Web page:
Lisa Hanfileti, LAc, MAcOM


My name is Lisa Hanfileti and I am a licensed acupuncturist in Vancouver, WA (that's Washington state, USA) located about 20 minutes north of downtown Portland, Oregon, in the beautiful Pacific Northwest.


I have been practicing acupuncture full-time and making a living at it since I graduated from the Oregon College of Oriental Medicine (OCOM) in the year 2000, and Peter & I opened our acupuncture clinic, Points of Origin, PLLC.

Considering that just a few years prior to my graduation from OCOM both my husband and I thought acupuncture was a bunch of nonsense (that's putting it nicely), the fact that we opened a successful acupuncture clinic is no small miracle. Add on top of that that neither of us had any business training or experience and I think miracle is indeed the right description.

Take a look at my education and you will see a research-oriented science nerd without any business management and marketing training. So don't feel bad if you too are lacking in this area.

My Credentials

Everyone has a unique path to becoming an acupuncturist. My route was especially circuitous since I was entrenched in the western model of science and research and thought very little of acupuncture as a "medicine". Although my educational training looks fairly straight forward I can assure you that my mental / emotional journey was as linear as the yin-yang symbol. At least I can say I am thrilled with where I ended up.

  • Co-Owner, Points of Origin, PLLC Acupuncture & Holistic Health Care Clinic, Vancouver, WA, 2000-present.
  • Licensed Acupuncturist, Master’s degree in Acupuncture and Oriental Medicine, Oregon College of Oriental Medicine, Portland, OR, 1997-2000.
  • Diplomate of Acupuncture, Diplomate of Oriental Medicine, Certified by the National Certification Commission for Acupuncture and Oriental Medicine (NCCAOM), 2000.
  • Acupuncture Detoxification Specialist, Certified by the National Acupuncture Detoxification Association (NADA), 2000.
  • Certified Qigong Teacher, Oregon College of Oriental Medicine, 1999.
  • Certified Colorpuncture Practitioner, Institute for Esogetic Colorpuncture USA, San Anselmo, CA, 1999.
  • In Vitro Fertilization (IVF) Assisted Reproductive Technology (ART) Laboratory Technologist, OHSU, Portland, OR, 1994-1996.
  • In Vitro Fertilization (IVF) Assisted Reproductive Technology (ART) Laboratory Technologist, Ann Arbor Reproductive Medicine, Ann Arbor, MI, 1992-1994.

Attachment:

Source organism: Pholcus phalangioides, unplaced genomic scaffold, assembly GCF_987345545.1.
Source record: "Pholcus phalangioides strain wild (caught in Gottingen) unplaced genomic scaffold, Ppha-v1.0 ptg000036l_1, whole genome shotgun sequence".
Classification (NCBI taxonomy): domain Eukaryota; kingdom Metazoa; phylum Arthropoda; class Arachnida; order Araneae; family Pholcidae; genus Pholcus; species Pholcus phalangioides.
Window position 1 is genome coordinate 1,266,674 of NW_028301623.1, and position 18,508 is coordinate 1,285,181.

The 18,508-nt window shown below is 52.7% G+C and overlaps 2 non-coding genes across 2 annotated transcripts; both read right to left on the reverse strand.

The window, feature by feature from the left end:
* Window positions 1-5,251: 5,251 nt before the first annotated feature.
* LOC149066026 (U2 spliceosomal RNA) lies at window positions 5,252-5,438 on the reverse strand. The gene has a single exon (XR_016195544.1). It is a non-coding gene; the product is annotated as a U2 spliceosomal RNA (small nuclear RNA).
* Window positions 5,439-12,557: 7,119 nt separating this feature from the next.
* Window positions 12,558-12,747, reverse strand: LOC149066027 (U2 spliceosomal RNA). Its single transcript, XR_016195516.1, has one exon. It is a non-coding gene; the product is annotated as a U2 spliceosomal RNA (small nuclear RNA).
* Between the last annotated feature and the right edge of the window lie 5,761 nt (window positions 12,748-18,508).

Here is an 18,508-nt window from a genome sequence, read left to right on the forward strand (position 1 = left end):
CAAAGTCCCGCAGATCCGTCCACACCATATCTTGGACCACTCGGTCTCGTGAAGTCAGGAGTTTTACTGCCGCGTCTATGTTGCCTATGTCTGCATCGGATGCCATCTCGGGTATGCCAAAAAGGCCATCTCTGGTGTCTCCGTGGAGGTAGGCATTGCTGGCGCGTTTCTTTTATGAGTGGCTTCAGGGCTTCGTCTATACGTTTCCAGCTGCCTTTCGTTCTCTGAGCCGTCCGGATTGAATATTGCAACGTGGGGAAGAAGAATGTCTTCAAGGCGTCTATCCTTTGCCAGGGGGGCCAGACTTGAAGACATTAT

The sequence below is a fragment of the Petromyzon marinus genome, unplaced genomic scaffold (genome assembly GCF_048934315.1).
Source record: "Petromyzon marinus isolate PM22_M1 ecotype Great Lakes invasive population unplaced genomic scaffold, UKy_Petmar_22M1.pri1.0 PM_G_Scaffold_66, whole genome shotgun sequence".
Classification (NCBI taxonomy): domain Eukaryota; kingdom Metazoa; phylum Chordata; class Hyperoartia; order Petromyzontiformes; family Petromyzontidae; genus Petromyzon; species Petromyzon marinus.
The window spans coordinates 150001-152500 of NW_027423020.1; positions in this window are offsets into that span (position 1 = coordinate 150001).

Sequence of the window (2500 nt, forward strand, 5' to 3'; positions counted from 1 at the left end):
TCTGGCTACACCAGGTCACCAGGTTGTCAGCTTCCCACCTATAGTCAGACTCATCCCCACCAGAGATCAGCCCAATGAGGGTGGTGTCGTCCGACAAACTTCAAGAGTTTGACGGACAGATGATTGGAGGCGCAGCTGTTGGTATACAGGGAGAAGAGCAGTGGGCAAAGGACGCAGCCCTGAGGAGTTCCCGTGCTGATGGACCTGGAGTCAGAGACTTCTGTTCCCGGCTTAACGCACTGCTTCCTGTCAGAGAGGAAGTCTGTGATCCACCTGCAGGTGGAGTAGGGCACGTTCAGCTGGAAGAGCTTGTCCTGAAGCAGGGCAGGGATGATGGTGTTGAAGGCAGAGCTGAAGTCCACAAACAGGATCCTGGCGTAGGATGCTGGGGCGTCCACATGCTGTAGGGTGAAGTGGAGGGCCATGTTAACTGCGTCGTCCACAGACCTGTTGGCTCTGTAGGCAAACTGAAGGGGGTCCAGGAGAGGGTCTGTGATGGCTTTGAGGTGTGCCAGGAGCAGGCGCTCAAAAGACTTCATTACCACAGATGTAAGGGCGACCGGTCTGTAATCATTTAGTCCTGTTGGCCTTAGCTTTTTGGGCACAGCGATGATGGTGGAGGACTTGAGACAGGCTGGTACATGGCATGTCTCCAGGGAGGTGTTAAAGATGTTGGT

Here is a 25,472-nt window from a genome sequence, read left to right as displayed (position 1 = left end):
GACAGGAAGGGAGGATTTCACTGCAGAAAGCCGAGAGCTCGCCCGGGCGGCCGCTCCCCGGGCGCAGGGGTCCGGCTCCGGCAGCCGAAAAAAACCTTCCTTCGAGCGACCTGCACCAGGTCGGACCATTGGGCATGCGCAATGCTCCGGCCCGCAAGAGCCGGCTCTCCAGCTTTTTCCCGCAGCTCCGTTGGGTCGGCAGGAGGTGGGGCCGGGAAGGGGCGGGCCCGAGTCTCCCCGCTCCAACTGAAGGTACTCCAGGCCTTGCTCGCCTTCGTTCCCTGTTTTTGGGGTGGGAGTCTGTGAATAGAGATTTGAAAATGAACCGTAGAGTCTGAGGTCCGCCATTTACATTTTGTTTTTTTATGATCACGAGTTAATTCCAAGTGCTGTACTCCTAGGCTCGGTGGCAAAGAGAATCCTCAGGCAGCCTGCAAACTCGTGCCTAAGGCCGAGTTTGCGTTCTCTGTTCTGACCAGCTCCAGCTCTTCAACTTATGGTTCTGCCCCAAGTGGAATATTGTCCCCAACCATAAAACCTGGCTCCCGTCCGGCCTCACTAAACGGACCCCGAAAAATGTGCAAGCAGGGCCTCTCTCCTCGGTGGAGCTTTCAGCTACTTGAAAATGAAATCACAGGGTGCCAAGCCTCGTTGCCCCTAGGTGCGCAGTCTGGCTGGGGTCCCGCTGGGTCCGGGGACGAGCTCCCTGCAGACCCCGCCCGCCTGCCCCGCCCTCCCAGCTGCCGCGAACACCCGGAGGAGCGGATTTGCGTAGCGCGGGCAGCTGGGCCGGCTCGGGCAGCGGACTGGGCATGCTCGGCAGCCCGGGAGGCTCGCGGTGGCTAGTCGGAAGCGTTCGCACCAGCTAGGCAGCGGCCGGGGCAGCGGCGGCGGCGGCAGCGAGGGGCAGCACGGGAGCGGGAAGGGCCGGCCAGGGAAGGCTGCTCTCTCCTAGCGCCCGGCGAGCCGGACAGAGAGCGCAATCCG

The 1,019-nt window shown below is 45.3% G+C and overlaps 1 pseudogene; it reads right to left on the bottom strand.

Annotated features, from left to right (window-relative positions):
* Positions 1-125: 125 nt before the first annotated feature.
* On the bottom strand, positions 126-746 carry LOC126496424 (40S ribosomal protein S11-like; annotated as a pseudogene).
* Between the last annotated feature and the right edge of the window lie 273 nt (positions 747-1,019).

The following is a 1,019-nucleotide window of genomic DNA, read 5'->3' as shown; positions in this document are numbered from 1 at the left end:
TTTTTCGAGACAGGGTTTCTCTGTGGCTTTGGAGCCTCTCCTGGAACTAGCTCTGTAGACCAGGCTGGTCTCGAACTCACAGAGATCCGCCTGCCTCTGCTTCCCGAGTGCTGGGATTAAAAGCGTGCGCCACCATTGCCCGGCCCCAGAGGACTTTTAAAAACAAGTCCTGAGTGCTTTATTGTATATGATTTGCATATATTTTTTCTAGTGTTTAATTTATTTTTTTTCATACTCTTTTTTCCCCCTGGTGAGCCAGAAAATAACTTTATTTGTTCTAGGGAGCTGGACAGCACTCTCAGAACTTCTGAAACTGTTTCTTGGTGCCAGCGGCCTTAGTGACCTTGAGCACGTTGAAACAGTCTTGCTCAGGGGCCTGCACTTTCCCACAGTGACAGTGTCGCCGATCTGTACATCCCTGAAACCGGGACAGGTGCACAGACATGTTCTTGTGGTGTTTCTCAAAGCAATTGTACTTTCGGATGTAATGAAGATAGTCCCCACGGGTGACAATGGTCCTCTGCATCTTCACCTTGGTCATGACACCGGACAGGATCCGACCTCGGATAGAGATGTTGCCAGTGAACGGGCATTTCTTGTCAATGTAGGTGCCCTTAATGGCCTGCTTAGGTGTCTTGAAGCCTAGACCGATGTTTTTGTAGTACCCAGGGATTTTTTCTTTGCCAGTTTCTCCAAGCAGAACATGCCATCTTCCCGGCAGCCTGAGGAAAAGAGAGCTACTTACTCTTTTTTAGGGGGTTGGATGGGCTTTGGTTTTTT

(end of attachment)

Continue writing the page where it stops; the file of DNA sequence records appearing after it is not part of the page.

• M.A., Biology (Reproductive Endocrinology), Boston University, Boston, MA, 1985-1991.
  • B.A., Biology at Earlham College, Richmond, IN, 1981-1985.


My Approach

I have approached Chinese Medicine from the "scientific" point of view. I have learned, however, that this approach is limiting.

Authentic Chinese Medicine's descriptions of disease states and healing do not fit easily into our western scientific model. Nor does the study of acupuncture fit into the Gold Standard model of medical research, namely the "double-blind placebo-controlled" study.

Nonetheless, acupuncture continues to be studied in such fields as neuroscience, psycholgy, pain management, biochemistry, quantum physics, and mind-body medicine.

We need more people who can "bridge" the gap between the conventional allopathic point of view and the holistic body-mind perspective.

"Energy Medicine" is the future of medicine, even if we do not yet have the language or conceptual models to explain it.

My Goals

One morning I started writing down all the things I wish I had known before I became an acupuncturist and opened my practice. I wondered how all my colleagues were doing. Were they happy and fulfilled with their career as an acupuncturist? I also worried about YOU, new acupuncture school graduates and acupuncturists, and hoped you were not overwhelmed with the business challenges of starting your acupuncture practice.

I made so many silly, preventable mistakes that could have been avoided easily if only I had consulted with other acupuncturists and business owners. Some of the more serious financial mistakes I made could have ended my practice. I wondered how many of my colleagues had succumbed to these mistakes.

According to "The Statistic", only half of my former classmates should still be in practice. I never really trusted that statistic so I decided to find the source of the study and see for myself if it was true.

At the same time I asked myself the question, if half of us ARE still in practice then we must be doing something right. I started asking other successful acupuncturists what they believe the keys are to a successful practice.

Insights-For-Acupuncturists was developed to share the experiences of successful acupuncturists so that new acupuncturists can learn from our mistakes and our successes. It is in website form so that, like a book, the information can be referred to whenever it is needed, but unlike a book, the information can be updated and added to on an ongoing basis.

I am pleased to see that there are a handful of us "out there" trying to help each other out. We know there are enough patients for everyone. In fact, the more acupuncturists there are providing and talking about acupuncture, the more likely people are to ask about and use it.

Ultimately, I hope for successful acupuncturists in other countries to share how they have integrated their services into their health care systems. What is working and what is not? We can learn from each other and expand the reach of Acupuncture and Oriental medicine.

Because I really, REALLY believe,

The World Needs More Acupuncturists!

Why I Decided to Become An Acupuncturist

The Challenges I Faced Opening My Clinic

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